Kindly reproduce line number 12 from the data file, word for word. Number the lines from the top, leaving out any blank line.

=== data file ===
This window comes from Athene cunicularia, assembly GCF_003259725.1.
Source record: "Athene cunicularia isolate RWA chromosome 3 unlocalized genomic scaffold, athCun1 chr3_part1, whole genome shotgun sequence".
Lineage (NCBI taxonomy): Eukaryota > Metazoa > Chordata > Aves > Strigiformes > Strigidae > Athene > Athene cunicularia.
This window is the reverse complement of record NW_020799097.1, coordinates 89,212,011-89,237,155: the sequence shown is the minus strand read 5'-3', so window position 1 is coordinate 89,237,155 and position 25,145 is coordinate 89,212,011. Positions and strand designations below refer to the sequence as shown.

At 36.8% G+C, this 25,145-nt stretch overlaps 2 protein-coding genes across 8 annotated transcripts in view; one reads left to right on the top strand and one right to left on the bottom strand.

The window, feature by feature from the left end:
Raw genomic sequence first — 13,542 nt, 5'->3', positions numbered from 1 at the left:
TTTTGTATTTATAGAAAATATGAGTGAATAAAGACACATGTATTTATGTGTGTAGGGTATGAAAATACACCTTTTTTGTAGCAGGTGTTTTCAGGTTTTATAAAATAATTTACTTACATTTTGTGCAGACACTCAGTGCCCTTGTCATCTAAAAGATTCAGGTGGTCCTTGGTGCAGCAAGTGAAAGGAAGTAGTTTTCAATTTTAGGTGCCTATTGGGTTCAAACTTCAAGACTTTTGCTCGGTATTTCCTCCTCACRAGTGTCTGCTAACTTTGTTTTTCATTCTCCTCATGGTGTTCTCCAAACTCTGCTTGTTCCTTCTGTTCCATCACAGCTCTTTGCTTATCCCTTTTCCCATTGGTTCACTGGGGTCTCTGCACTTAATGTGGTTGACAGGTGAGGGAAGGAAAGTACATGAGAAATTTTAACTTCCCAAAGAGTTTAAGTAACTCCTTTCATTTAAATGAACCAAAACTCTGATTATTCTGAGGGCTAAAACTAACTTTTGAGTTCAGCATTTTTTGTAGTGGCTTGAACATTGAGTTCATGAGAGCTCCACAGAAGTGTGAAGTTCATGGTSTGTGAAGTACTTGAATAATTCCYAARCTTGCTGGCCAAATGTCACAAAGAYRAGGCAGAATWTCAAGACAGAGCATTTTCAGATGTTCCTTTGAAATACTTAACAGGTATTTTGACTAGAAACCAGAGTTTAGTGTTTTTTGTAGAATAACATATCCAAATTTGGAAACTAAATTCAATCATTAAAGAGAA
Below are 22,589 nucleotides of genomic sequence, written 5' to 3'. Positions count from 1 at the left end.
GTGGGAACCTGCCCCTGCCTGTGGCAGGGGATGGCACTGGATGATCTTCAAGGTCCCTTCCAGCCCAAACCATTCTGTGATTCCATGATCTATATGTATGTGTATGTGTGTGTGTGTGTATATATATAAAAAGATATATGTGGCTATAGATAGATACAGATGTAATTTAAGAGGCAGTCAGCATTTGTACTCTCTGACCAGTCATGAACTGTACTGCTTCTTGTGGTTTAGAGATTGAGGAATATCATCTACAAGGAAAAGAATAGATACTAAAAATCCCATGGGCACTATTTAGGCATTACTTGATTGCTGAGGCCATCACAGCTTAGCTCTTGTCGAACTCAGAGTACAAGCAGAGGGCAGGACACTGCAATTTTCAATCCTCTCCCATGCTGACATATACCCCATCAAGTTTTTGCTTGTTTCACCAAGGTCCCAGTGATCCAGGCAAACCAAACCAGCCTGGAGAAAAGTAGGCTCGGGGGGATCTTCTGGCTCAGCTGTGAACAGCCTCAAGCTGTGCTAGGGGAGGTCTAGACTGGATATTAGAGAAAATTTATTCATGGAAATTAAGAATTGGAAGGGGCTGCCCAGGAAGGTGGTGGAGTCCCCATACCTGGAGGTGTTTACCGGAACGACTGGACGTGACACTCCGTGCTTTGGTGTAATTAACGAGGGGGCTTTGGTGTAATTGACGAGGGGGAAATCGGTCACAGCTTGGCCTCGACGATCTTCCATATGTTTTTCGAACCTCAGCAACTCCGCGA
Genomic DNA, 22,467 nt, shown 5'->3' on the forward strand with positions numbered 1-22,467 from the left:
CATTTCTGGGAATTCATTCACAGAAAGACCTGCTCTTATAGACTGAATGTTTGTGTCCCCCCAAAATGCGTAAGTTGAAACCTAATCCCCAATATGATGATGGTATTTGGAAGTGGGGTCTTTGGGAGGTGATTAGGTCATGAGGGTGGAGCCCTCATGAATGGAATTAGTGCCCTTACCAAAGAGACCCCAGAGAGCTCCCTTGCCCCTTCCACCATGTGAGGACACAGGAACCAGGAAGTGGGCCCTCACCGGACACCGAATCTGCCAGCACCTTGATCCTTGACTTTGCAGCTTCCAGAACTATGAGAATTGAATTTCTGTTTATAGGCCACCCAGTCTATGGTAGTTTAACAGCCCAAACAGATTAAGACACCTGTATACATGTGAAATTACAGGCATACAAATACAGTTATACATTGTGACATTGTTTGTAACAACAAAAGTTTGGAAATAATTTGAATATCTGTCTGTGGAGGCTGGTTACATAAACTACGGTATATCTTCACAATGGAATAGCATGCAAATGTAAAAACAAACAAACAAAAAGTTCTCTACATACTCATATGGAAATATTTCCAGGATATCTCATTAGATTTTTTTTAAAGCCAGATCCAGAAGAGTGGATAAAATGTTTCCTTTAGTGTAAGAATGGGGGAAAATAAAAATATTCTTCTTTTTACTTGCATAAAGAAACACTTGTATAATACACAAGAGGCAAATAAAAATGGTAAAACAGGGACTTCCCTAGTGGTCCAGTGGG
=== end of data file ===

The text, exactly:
CATTTCTGGGAATTCATTCACAGAAAGACCTGCTCTTATAGACTGAATGTTTGTGTCCCCCCAAAATGCGTAAGTTGAAACCTAATCCCCAATATGATGATGGTATTTGGAAGTGGGGTCTTTGGGAGGTGATTAGGTCATGAGGGTGGAGCCCTCATGAATGGAATTAGTGCCCTTACCAAAGAGACCCCAGAGAGCTCCCTTGCCCCTTCCACCATGTGAGGACACAGGAACCAGGAAGTGGGCCCTCACCGGACACCGAATCTGCCAGCACCTTGATCCTTGACTTTGCAGCTTCCAGAACTATGAGAATTGAATTTCTGTTTATAGGCCACCCAGTCTATGGTAGTTTAACAGCCCAAACAGATTAAGACACCTGTATACATGTGAAATTACAGGCATACAAATACAGTTATACATTGTGACATTGTTTGTAACAACAAAAGTTTGGAAATAATTTGAATATCTGTCTGTGGAGGCTGGTTACATAAACTACGGTATATCTTCACAATGGAATAGCATGCAAATGTAAAAACAAACAAACAAAAAGTTCTCTACATACTCATATGGAAATATTTCCAGGATATCTCATTAGATTTTTTTTAAAGCCAGATCCAGAAGAGTGGATAAAATGTTTCCTTTAGTGTAAGAATGGGGGAAAATAAAAATATTCTTCTTTTTACTTGCATAAAGAAACACTTGTATAATACACAAGAGGCAAATAAAAATGGTAAAACAGGGACTTCCCTAGTGGTCCAGTGGG